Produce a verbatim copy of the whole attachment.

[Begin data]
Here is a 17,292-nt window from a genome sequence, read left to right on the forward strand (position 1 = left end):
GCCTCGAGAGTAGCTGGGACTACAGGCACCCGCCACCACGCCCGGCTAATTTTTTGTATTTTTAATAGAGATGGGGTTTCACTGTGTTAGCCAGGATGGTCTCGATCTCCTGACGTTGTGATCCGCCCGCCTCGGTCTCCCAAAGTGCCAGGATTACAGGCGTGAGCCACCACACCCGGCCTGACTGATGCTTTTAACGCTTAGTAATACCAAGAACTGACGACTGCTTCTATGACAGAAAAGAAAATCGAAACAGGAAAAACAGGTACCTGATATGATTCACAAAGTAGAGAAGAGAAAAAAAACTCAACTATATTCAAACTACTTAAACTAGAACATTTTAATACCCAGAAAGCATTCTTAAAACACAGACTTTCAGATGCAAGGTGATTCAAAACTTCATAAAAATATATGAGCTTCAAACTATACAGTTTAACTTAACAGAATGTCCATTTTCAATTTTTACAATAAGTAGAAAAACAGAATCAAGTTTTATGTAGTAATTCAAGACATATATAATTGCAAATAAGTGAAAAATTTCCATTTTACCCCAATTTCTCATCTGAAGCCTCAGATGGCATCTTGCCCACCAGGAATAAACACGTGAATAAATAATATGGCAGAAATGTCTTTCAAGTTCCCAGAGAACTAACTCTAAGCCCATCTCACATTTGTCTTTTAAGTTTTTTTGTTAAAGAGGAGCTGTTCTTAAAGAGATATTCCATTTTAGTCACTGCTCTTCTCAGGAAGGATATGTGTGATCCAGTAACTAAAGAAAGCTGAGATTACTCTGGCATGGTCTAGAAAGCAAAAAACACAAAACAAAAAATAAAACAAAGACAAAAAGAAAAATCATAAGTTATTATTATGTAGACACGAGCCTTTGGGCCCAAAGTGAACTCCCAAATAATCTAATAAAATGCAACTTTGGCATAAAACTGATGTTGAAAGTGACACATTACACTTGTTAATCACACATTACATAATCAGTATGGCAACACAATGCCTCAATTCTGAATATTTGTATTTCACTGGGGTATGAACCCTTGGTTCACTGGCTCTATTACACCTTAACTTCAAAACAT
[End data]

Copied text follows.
Here is a 17,292-nt window from a genome sequence, read left to right on the forward strand (position 1 = left end):
GCCTCGAGAGTAGCTGGGACTACAGGCACCCGCCACCACGCCCGGCTAATTTTTTGTATTTTTAATAGAGATGGGGTTTCACTGTGTTAGCCAGGATGGTCTCGATCTCCTGACGTTGTGATCCGCCCGCCTCGGTCTCCCAAAGTGCCAGGATTACAGGCGTGAGCCACCACACCCGGCCTGACTGATGCTTTTAACGCTTAGTAATACCAAGAACTGACGACTGCTTCTATGACAGAAAAGAAAATCGAAACAGGAAAAACAGGTACCTGATATGATTCACAAAGTAGAGAAGAGAAAAAAAACTCAACTATATTCAAACTACTTAAACTAGAACATTTTAATACCCAGAAAGCATTCTTAAAACACAGACTTTCAGATGCAAGGTGATTCAAAACTTCATAAAAATATATGAGCTTCAAACTATACAGTTTAACTTAACAGAATGTCCATTTTCAATTTTTACAATAAGTAGAAAAACAGAATCAAGTTTTATGTAGTAATTCAAGACATATATAATTGCAAATAAGTGAAAAATTTCCATTTTACCCCAATTTCTCATCTGAAGCCTCAGATGGCATCTTGCCCACCAGGAATAAACACGTGAATAAATAATATGGCAGAAATGTCTTTCAAGTTCCCAGAGAACTAACTCTAAGCCCATCTCACATTTGTCTTTTAAGTTTTTTTGTTAAAGAGGAGCTGTTCTTAAAGAGATATTCCATTTTAGTCACTGCTCTTCTCAGGAAGGATATGTGTGATCCAGTAACTAAAGAAAGCTGAGATTACTCTGGCATGGTCTAGAAAGCAAAAAACACAAAACAAAAAATAAAACAAAGACAAAAAGAAAAATCATAAGTTATTATTATGTAGACACGAGCCTTTGGGCCCAAAGTGAACTCCCAAATAATCTAATAAAATGCAACTTTGGCATAAAACTGATGTTGAAAGTGACACATTACACTTGTTAATCACACATTACATAATCAGTATGGCAACACAATGCCTCAATTCTGAATATTTGTATTTCACTGGGGTATGAACCCTTGGTTCACTGGCTCTATTACACCTTAACTTCAAAACAT